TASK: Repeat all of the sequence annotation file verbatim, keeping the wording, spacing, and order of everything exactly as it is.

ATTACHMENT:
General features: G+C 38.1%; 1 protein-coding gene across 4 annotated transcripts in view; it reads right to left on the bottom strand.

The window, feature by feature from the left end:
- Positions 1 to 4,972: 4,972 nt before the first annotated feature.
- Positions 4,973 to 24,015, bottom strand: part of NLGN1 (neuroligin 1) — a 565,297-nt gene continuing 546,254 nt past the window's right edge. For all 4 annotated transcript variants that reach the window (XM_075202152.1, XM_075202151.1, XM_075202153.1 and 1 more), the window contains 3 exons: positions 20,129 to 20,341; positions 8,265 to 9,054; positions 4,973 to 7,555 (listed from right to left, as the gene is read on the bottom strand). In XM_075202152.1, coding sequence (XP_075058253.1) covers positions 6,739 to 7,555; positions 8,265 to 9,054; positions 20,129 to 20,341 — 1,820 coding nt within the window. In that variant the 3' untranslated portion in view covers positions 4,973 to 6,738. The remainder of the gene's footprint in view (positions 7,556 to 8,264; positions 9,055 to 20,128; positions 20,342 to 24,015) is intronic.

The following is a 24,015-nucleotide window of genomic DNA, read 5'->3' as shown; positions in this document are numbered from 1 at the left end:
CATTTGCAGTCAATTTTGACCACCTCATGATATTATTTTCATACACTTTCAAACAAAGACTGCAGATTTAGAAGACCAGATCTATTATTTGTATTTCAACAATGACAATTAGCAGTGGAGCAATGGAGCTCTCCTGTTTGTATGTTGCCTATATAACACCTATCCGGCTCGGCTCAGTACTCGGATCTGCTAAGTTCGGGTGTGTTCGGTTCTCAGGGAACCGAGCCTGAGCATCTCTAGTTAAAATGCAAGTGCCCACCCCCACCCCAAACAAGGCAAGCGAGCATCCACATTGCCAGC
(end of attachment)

General features: G+C 38.1%; 1 protein-coding gene across 4 annotated transcripts in view; it reads right to left on the bottom strand.

The window, feature by feature from the left end:
- Positions 1 to 4,972: 4,972 nt before the first annotated feature.
- Positions 4,973 to 24,015, bottom strand: part of NLGN1 (neuroligin 1) — a 565,297-nt gene continuing 546,254 nt past the window's right edge. For all 4 annotated transcript variants that reach the window (XM_075202152.1, XM_075202151.1, XM_075202153.1 and 1 more), the window contains 3 exons: positions 20,129 to 20,341; positions 8,265 to 9,054; positions 4,973 to 7,555 (listed from right to left, as the gene is read on the bottom strand). In XM_075202152.1, coding sequence (XP_075058253.1) covers positions 6,739 to 7,555; positions 8,265 to 9,054; positions 20,129 to 20,341 — 1,820 coding nt within the window. In that variant the 3' untranslated portion in view covers positions 4,973 to 6,738. The remainder of the gene's footprint in view (positions 7,556 to 8,264; positions 9,055 to 20,128; positions 20,342 to 24,015) is intronic.

The following is a 24,015-nucleotide window of genomic DNA, read 5'->3' as shown; positions in this document are numbered from 1 at the left end:
CATTTGCAGTCAATTTTGACCACCTCATGATATTATTTTCATACACTTTCAAACAAAGACTGCAGATTTAGAAGACCAGATCTATTATTTGTATTTCAACAATGACAATTAGCAGTGGAGCAATGGAGCTCTCCTGTTTGTATGTTGCCTATATAACACCTATCCGGCTCGGCTCAGTACTCGGATCTGCTAAGTTCGGGTGTGTTCGGTTCTCAGGGAACCGAGCCTGAGCATCTCTAGTTAAAATGCAAGTGCCCACCCCCACCCCAAACAAGGCAAGCGAGCATCCACATTGCCAGC